Japan’s Moon Lander Survives a Harsh Lunar Night and Prepares for the Next Phase

Japan’s lunar lander, SLIM, resiliently endures freezing lunar conditions, marking a triumph for the country’s space program. After surviving the two-week lunar night unexpectedly, the Smart Lander for Investigating Moon (SLIM) has entered a dormant state once more, with plans for another operational attempt later this month, according to Japan’s space agency.

Despite its initial touchdown at an awkward angle in January, rendering its solar panels misaligned, SLIM managed to revive briefly, conducting vital scientific observations of a crater using its high-spec camera. Its reawakening this week following the harsh lunar night, where temperatures plummet to minus 133 degrees Celsius, came as a surprise to scientists.

However, recognising the increased risk of failure due to extreme temperature fluctuations, the Japan Aerospace Exploration Agency (JAXA) remains determined to reactivate SLIM when sunlight returns in late March, as stated in their recent announcement.

SLIM’s successful landing, dubbed the “Moon Sniper” for its precision landing technology, signifies a significant achievement for Japan’s space endeavours, particularly following recent setbacks. Japan becomes the fifth country to achieve a “soft landing” on the Moon, joining the ranks of the United States, the Soviet Union, China, and India.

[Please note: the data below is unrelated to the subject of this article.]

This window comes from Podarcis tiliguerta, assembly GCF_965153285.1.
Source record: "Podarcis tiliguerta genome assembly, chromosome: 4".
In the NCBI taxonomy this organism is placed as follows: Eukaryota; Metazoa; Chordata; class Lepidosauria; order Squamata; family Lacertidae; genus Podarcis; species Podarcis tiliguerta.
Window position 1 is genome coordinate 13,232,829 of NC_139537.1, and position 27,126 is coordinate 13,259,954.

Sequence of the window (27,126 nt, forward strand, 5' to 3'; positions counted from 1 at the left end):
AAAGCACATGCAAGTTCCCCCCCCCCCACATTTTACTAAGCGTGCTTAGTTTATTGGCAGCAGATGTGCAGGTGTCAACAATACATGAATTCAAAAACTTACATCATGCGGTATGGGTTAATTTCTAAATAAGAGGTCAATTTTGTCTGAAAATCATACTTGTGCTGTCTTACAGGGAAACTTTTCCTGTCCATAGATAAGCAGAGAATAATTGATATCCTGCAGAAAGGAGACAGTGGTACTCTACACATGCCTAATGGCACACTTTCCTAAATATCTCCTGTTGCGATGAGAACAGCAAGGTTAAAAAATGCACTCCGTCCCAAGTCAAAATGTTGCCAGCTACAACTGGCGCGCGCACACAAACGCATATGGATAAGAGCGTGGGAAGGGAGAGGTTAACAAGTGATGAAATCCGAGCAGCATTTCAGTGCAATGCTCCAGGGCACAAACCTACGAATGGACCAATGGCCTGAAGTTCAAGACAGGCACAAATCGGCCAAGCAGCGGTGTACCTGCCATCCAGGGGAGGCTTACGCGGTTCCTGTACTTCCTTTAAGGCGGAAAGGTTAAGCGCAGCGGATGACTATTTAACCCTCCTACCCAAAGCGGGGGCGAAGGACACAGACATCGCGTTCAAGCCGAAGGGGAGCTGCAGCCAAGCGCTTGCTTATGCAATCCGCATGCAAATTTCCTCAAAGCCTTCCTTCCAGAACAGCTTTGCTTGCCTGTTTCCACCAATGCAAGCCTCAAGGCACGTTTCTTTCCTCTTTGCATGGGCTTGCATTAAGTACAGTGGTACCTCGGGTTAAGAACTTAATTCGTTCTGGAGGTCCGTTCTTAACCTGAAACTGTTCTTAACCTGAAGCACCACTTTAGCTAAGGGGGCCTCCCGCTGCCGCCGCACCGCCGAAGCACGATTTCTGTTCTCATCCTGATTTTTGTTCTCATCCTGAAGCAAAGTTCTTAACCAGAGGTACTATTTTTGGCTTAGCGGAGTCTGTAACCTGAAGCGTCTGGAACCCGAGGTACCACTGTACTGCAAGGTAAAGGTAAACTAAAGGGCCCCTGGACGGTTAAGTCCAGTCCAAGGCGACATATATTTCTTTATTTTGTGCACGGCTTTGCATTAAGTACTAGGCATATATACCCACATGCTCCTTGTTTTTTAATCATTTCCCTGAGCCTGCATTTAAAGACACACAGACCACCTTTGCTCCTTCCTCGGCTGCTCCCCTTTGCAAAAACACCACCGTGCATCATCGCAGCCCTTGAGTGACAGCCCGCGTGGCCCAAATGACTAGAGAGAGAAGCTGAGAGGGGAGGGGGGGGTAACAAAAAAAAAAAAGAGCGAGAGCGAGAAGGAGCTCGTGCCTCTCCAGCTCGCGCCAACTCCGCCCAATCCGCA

The mission’s primary objective is to explore a portion of the moon’s mantle, a layer typically concealed beneath its crust, offering valuable insights into lunar geology.

As Japan celebrates its lunar milestone, NASA prepares for its own lunar ambitions, planning to send astronauts back to the Moon within this decade. Collaborating with international partners, the US aims to establish long-term habitats on the Moon, leveraging polar ice reserves for essential resources such as drinking water and rocket fuel, ultimately paving the way for future missions to Mars.